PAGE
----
Hopefully, we all know that Bluefin Tuna numbers are dangerously low, skimming the grey area of the endangered species list. The fish has made its way onto our sustainable seafood guide and is a victim of overfishing in international waters.
As previously mentioned by Sea•thos, human consumption of seafood has hit an all time high, diminishing the numbers of wild-caught Bluefin Tuna as well as many other popular seafood species.
A new article from the LA Times, discusses a new trend, that of farming Bluefin Tuna.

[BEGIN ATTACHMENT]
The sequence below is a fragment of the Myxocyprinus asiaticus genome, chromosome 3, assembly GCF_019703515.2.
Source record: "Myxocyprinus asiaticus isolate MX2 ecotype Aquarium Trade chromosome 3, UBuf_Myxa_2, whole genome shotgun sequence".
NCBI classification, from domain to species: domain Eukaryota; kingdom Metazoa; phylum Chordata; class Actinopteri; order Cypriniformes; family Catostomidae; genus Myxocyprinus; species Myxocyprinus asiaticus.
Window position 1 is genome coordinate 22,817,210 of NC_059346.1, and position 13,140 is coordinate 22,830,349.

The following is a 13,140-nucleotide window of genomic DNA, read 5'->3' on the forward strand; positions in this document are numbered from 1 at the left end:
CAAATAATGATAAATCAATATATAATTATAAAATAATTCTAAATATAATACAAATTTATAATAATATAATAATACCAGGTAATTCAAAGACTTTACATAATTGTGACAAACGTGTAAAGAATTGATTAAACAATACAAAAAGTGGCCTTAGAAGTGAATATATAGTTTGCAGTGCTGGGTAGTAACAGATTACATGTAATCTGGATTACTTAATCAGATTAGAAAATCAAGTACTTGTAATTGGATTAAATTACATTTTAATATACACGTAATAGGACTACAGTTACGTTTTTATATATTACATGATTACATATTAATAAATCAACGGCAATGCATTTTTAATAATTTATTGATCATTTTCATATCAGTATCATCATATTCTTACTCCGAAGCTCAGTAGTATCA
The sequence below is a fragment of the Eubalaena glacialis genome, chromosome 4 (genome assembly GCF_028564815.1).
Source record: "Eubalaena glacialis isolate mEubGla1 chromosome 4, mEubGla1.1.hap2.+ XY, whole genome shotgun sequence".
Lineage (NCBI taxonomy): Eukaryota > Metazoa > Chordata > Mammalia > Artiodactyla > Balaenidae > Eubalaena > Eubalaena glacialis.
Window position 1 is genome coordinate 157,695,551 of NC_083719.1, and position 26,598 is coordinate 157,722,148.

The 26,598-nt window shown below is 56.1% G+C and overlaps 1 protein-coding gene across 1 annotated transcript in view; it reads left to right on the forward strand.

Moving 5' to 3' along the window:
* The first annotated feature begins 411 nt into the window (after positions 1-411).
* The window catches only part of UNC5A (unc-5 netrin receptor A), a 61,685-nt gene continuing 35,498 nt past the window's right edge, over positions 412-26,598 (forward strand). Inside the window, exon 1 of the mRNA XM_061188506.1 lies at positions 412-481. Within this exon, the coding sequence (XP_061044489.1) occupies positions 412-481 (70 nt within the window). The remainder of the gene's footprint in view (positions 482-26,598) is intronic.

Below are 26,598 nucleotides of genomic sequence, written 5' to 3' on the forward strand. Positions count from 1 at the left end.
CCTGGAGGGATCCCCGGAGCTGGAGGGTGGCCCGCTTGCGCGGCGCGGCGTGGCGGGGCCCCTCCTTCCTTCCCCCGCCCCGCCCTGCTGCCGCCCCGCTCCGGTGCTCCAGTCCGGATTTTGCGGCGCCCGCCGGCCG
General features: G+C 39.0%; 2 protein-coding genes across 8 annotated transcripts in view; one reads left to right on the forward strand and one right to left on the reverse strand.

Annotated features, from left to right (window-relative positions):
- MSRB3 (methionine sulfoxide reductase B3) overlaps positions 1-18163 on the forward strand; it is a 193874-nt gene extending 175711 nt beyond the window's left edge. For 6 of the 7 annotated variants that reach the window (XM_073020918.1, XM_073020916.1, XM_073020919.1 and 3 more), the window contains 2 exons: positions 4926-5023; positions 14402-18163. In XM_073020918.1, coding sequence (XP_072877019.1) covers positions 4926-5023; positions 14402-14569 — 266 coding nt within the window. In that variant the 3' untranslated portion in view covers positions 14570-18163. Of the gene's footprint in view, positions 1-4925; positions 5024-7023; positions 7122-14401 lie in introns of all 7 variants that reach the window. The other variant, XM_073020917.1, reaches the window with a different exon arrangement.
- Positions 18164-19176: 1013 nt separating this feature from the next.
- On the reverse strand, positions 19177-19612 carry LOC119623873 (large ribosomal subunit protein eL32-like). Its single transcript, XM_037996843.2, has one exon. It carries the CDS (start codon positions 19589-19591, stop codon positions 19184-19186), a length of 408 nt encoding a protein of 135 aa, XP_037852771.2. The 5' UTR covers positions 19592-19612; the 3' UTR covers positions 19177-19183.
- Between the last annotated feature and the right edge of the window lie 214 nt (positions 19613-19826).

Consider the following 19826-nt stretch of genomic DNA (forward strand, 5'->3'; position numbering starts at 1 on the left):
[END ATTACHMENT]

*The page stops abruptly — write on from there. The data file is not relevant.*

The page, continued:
Umami, an Icelandic seafood conglomerate, purchased a Mexican aquaculture operation in late 2010 and is ranching what it calls “sustainable” Pacific Bluefin. It’s one of several Bluefin ranches that have cropped up in waters across the world.
While the farming is a new idea, there are some issues with it. Most notably, the Bluefin’s migratory nature, as well as relatively slow sexual maturity, compounding the problem with fishing it sustainably.
To read more from the article click here!
Fun Fact: 90% of Bluefin Tuna is consumed in Japan